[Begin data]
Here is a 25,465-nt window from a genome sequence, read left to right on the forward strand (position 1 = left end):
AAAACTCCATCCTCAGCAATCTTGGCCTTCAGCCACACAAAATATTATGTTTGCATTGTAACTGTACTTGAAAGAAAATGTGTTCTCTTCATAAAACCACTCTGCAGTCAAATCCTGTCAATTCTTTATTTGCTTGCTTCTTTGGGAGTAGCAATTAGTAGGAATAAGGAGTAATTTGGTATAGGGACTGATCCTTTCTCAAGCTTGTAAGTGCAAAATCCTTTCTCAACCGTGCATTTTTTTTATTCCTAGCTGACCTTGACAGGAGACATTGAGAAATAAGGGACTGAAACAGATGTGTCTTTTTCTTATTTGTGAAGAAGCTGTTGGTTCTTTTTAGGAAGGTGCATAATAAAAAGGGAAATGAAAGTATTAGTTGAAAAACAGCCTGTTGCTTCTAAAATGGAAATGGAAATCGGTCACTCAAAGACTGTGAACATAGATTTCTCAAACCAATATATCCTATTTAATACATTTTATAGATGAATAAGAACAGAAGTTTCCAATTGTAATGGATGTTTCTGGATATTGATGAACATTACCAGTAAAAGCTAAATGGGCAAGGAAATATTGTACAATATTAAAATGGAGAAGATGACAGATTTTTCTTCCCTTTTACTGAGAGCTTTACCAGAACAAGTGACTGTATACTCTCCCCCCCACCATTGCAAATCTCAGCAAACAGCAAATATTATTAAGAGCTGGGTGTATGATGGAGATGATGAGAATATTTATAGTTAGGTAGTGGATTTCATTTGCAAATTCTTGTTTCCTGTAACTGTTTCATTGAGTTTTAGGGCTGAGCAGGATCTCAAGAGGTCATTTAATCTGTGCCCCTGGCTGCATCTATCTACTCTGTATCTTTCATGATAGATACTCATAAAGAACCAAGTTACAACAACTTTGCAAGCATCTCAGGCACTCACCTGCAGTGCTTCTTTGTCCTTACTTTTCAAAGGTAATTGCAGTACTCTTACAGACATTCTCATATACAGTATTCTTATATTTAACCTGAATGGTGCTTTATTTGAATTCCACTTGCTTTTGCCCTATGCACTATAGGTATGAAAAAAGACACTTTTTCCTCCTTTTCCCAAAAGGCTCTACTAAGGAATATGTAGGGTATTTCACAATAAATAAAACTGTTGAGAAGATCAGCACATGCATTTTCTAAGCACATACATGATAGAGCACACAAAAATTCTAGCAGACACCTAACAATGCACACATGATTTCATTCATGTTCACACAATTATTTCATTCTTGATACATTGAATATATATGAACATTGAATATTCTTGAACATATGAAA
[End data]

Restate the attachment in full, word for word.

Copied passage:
Here is a 25,465-nt window from a genome sequence, read left to right on the forward strand (position 1 = left end):
AAAACTCCATCCTCAGCAATCTTGGCCTTCAGCCACACAAAATATTATGTTTGCATTGTAACTGTACTTGAAAGAAAATGTGTTCTCTTCATAAAACCACTCTGCAGTCAAATCCTGTCAATTCTTTATTTGCTTGCTTCTTTGGGAGTAGCAATTAGTAGGAATAAGGAGTAATTTGGTATAGGGACTGATCCTTTCTCAAGCTTGTAAGTGCAAAATCCTTTCTCAACCGTGCATTTTTTTTATTCCTAGCTGACCTTGACAGGAGACATTGAGAAATAAGGGACTGAAACAGATGTGTCTTTTTCTTATTTGTGAAGAAGCTGTTGGTTCTTTTTAGGAAGGTGCATAATAAAAAGGGAAATGAAAGTATTAGTTGAAAAACAGCCTGTTGCTTCTAAAATGGAAATGGAAATCGGTCACTCAAAGACTGTGAACATAGATTTCTCAAACCAATATATCCTATTTAATACATTTTATAGATGAATAAGAACAGAAGTTTCCAATTGTAATGGATGTTTCTGGATATTGATGAACATTACCAGTAAAAGCTAAATGGGCAAGGAAATATTGTACAATATTAAAATGGAGAAGATGACAGATTTTTCTTCCCTTTTACTGAGAGCTTTACCAGAACAAGTGACTGTATACTCTCCCCCCCACCATTGCAAATCTCAGCAAACAGCAAATATTATTAAGAGCTGGGTGTATGATGGAGATGATGAGAATATTTATAGTTAGGTAGTGGATTTCATTTGCAAATTCTTGTTTCCTGTAACTGTTTCATTGAGTTTTAGGGCTGAGCAGGATCTCAAGAGGTCATTTAATCTGTGCCCCTGGCTGCATCTATCTACTCTGTATCTTTCATGATAGATACTCATAAAGAACCAAGTTACAACAACTTTGCAAGCATCTCAGGCACTCACCTGCAGTGCTTCTTTGTCCTTACTTTTCAAAGGTAATTGCAGTACTCTTACAGACATTCTCATATACAGTATTCTTATATTTAACCTGAATGGTGCTTTATTTGAATTCCACTTGCTTTTGCCCTATGCACTATAGGTATGAAAAAAGACACTTTTTCCTCCTTTTCCCAAAAGGCTCTACTAAGGAATATGTAGGGTATTTCACAATAAATAAAACTGTTGAGAAGATCAGCACATGCATTTTCTAAGCACATACATGATAGAGCACACAAAAATTCTAGCAGACACCTAACAATGCACACATGATTTCATTCATGTTCACACAATTATTTCATTCTTGATACATTGAATATATATGAACATTGAATATTCTTGAACATATGAAA